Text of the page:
Today I’m chatting with Tepsii, a social justice activist, author, copywriter, and 6-figure business strategist from South Africa.

Our conversation was so rich and lush, roaming around through ancestral tales and colonial histories, subverting patriarchal narratives via name changes, and how everything Tepsii does is really about a return to self.

Tepsii is an indigenous South African who was born during Apartheid and raised in the United States, and she weaves social justice activism and writing into her business practices, using her platform to speak boldly about racism and women’s empowerment in the coaching and self-development world.

Tepsii is a mom who started her business at her kitchen table with three kids under foot in March 2015 and has been featured in places like O, The Oprah Magazine, Cosmopolitan Magazine (SA), and renowned podcasts like the acclaimed Internet Business Mastery Podcast.

She’s also a bestselling author of Open Your Gifts, a book she co-authored with celebrity actor/comedian/entrepreneur, Kim Coles.

She’s also really fun to chat with and has no problem carving her own path with her husband and children.

Enjoy our ramble through a story from her ancestors as well as her relationship with her body and creativity.

Resources from this episode:

Connecting with Tepsii:

Connecting with Janelle:

Reciprocity & Appreciation

This is an ad-free self-produced podcast, and I’d love to hire people to do the technical aspects of it, as well as to transcribe the show notes (because those aren’t my strengths!)

If you appreciate the Wild Elixir podcast, please support the show at: or make a one-time donation with this paypal button:    

My first goal is to raise $100 a month so I can hire a transcriptionist! You can help over at PATREON.

Things we chatted about in this episode:

  • suburbs and walking culture in South Africa / Canada
  • on how people walk a lot in South Africa but there are few sidewalks
  • how few people walk in Canada, but there are sidewalks everywhere
  • favourite ancient tale comes from Tepsii’s own family history and Venda culture
  • a tale filled with survival, name changes, travels – long long story – over an hour
  • every year the story is told when the family gathers, one particular uncle tells the story, listeners fill in any gaps because the story is told year after year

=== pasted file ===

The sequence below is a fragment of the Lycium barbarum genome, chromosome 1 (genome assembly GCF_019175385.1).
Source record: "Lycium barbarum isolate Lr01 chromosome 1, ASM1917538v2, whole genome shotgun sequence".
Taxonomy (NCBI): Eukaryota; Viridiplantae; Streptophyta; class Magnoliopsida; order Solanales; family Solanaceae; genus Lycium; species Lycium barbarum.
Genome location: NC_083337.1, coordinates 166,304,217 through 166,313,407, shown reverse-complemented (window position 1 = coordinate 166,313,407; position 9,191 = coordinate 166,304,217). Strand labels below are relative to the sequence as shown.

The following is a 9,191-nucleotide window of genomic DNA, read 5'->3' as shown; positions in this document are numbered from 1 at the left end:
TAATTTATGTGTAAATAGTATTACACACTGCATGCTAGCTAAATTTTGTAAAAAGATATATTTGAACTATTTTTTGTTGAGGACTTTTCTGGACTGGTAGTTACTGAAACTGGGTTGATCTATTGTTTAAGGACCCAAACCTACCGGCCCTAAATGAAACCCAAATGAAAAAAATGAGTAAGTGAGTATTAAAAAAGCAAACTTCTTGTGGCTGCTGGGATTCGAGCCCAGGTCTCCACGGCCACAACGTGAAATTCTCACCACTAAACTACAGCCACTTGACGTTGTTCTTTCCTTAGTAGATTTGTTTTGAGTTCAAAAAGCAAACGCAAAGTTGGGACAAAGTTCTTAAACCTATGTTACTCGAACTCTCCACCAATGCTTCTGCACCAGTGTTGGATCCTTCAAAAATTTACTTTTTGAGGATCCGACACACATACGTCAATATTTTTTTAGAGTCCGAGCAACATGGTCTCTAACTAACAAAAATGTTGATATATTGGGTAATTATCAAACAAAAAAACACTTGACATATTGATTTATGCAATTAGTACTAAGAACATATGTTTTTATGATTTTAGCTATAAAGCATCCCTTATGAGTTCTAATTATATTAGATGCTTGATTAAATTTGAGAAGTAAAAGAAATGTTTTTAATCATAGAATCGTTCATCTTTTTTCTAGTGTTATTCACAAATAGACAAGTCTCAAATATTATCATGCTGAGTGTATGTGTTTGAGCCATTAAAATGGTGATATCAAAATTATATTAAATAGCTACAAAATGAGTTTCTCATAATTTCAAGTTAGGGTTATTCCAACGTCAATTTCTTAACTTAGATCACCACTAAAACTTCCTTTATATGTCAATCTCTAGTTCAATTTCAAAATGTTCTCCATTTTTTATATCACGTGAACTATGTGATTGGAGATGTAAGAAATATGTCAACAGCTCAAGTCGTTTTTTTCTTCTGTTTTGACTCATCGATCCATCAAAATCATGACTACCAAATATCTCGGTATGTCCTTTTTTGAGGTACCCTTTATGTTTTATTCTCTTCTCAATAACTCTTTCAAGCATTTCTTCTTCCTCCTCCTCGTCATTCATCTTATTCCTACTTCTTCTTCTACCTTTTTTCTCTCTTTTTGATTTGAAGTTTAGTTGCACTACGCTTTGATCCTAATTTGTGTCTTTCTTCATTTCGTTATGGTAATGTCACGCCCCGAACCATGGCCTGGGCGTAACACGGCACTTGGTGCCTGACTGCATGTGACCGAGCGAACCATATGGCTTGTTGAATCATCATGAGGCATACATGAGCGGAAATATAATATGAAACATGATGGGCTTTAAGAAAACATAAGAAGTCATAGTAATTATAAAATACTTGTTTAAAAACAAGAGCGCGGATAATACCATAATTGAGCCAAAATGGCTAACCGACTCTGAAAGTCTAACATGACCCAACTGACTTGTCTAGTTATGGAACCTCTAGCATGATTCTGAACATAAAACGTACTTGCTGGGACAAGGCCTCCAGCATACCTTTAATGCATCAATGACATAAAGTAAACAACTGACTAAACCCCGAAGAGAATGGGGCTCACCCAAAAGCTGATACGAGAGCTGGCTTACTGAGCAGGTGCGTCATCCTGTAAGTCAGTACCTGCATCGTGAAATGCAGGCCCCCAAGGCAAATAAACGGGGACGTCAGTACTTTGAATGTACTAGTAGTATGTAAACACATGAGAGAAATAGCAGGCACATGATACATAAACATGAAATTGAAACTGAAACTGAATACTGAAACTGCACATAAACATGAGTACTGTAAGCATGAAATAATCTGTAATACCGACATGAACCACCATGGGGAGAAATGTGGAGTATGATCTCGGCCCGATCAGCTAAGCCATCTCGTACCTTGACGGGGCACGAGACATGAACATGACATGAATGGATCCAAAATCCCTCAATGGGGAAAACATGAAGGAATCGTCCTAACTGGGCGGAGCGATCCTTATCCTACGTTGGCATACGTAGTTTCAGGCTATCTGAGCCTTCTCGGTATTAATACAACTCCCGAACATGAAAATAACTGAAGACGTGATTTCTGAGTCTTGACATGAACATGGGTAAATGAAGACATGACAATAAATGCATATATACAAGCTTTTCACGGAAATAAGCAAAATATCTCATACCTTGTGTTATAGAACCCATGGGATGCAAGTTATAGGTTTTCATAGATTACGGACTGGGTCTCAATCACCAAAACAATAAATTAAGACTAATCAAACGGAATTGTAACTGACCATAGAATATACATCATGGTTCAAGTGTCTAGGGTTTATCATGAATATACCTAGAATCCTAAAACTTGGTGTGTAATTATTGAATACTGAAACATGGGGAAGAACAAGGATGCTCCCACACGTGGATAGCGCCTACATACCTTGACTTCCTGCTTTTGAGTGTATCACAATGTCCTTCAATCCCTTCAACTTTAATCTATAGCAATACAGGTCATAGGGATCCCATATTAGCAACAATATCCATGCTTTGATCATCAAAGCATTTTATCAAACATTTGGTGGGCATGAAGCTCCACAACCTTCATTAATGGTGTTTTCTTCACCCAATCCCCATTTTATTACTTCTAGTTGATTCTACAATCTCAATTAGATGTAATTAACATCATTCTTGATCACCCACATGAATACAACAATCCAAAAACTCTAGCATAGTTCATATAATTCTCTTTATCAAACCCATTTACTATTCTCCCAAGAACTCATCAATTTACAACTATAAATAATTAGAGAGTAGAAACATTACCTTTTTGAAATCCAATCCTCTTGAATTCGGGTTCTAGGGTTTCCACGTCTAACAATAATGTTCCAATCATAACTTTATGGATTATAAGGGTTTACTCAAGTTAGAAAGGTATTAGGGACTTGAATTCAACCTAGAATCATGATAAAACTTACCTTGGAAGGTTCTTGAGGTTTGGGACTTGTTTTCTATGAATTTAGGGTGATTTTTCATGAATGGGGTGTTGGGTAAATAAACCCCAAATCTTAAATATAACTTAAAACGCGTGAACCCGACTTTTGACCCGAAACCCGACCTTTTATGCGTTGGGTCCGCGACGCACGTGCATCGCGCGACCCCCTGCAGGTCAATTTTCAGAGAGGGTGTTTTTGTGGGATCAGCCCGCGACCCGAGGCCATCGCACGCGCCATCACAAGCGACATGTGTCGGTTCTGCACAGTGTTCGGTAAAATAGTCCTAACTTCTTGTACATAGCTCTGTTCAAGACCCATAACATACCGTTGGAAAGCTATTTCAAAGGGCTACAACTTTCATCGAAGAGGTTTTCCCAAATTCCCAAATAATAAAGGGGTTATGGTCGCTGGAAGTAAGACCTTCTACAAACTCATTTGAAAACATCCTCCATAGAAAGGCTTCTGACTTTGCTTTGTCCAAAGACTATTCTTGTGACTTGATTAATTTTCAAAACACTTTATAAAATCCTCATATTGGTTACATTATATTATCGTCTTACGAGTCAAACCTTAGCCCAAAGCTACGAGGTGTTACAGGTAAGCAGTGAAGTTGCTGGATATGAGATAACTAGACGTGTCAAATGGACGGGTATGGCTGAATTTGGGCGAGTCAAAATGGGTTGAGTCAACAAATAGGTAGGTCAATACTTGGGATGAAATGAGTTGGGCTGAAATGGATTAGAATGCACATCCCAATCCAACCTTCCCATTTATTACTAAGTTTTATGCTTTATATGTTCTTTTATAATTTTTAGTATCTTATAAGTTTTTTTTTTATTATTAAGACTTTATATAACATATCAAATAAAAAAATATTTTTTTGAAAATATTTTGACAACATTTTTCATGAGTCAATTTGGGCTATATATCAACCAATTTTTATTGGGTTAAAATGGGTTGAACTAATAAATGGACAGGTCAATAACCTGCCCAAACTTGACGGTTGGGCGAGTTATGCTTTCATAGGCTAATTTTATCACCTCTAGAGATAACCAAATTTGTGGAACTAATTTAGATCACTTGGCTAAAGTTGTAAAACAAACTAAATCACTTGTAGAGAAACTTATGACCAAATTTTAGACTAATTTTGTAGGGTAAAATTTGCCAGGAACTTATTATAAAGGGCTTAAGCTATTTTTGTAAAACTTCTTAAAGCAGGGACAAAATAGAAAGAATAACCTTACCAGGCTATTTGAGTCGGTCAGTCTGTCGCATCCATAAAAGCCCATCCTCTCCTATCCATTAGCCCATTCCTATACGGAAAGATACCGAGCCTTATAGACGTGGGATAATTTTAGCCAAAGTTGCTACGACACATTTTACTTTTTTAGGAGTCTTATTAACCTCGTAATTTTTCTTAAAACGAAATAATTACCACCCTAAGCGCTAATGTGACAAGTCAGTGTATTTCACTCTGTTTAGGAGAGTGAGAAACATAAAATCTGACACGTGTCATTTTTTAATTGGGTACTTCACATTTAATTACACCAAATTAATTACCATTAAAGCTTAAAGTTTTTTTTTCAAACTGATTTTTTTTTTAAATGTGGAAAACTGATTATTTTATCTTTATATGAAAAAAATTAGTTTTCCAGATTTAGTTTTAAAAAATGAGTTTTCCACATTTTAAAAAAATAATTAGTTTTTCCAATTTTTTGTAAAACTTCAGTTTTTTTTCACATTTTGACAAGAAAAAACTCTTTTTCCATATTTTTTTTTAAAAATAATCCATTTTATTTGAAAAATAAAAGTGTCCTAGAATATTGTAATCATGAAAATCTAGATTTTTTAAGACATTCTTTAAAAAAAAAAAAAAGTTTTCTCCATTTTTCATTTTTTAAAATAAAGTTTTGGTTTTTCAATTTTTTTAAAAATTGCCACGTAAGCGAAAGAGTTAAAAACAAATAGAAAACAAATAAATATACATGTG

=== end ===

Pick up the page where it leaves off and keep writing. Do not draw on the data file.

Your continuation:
• a communal act of telling and sharing a story
  • oral history culture, and a tale that traces the movement of the Venda people throughout Africa to South Africa
  • a complicated history – of being indigenous South Africans who also conquered the previous indigenous inhabitants
  • on what being a good custodian of a story means
  • the necessity and power of changing your name
  • on how her ‘big white lawyer husband’ changed his surname to Tepsii’s surname in the USA – how difficult it was for him to do so
  • famous example in the USA – Jack White of the band The White Stripes – he took his wife’s surname
  • powerful  ideas of patriarchal ideals, masculinity, respect, emasculation and name changes
  • the family history of name changes and the discussion and sometimes confusion that arises from those historic changes
  • on growing up with the surname Tshikororo, thinking she was 100% Venda, then recently discovering her father’s original surnamee was Sekororo, of the Pedi people, and because of Apartheid her father changed his name and hid his background at the age of 16 in order to continue living where he was living.
  • on apartheid’s rules about race classifications and how deeply it’s impacted her family
  • relationship with body
  • on using her body as a healing tool after an abusive relationship
  • threw herself into hot Bikram Yoga, used the postures as an opportunity to be with her body and connect to herself
  • healed carpal tunnel syndrome with Bikram classes
  • how having children has changed her relationship with her body
  • learning to love the body she’s in since having children
  • on a  continuous evolution of loving her body and appreciating health
  • our body is an amazing vessel
  • how important it is to have conversations with women about these things
  • making a choice to emphasize the amazing rather than the flaws
  • on watching our daughters grow into cultures that are highly critical of women’s bodies
  • being a proponent of less judgment, less harshness
  • compassion and love is the key
  • having as a mission to help more women step into empowerment and financial security by healing as a daily practice
  • on time being cyclical – we always circle back around to what needs healing
  • healing is human, pain and grief and healing are parts of being human, are all a cycle
  • relationship with creativity
  • was born an artist
  • wanted to be an artist and a geologist as a child (loved rocks!)
  • was told somewhere along the way that artists don’t make money, shifted and thought more about doing a conventional corporate career, stopped doing daily art
  • doing daily art is the part of the day that really brings her home
  • believes that creativity and art is home, having been raised in the USA, so far from home in South Africa
  • recently brought her creativity back into her life
  • has always been a writer, words flow through her
  • has sometimes judged herself and critiqued how creative she is
  • letting go of judgment and perfectionism and playing and just being super creative feeds her soul
  • everything comes back around to a return to self – how success is really fulfillment, service, love, family, a sense of home, appreciating her body